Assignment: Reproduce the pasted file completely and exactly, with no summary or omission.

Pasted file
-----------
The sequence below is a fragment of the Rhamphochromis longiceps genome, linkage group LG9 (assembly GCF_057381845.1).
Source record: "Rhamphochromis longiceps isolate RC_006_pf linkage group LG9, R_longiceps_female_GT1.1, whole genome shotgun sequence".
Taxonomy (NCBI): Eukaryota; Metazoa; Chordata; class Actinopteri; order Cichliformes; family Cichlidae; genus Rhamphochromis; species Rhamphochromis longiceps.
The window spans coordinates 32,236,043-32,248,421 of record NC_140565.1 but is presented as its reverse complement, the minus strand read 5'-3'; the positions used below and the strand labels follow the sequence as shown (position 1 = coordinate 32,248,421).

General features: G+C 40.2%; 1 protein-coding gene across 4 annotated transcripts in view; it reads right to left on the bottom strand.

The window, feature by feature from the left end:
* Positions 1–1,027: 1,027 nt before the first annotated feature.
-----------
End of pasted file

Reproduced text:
The sequence below is a fragment of the Rhamphochromis longiceps genome, linkage group LG9 (assembly GCF_057381845.1).
Source record: "Rhamphochromis longiceps isolate RC_006_pf linkage group LG9, R_longiceps_female_GT1.1, whole genome shotgun sequence".
Taxonomy (NCBI): Eukaryota; Metazoa; Chordata; class Actinopteri; order Cichliformes; family Cichlidae; genus Rhamphochromis; species Rhamphochromis longiceps.
The window spans coordinates 32,236,043-32,248,421 of record NC_140565.1 but is presented as its reverse complement, the minus strand read 5'-3'; the positions used below and the strand labels follow the sequence as shown (position 1 = coordinate 32,248,421).

General features: G+C 40.2%; 1 protein-coding gene across 4 annotated transcripts in view; it reads right to left on the bottom strand.

The window, feature by feature from the left end:
* Positions 1–1,027: 1,027 nt before the first annotated feature.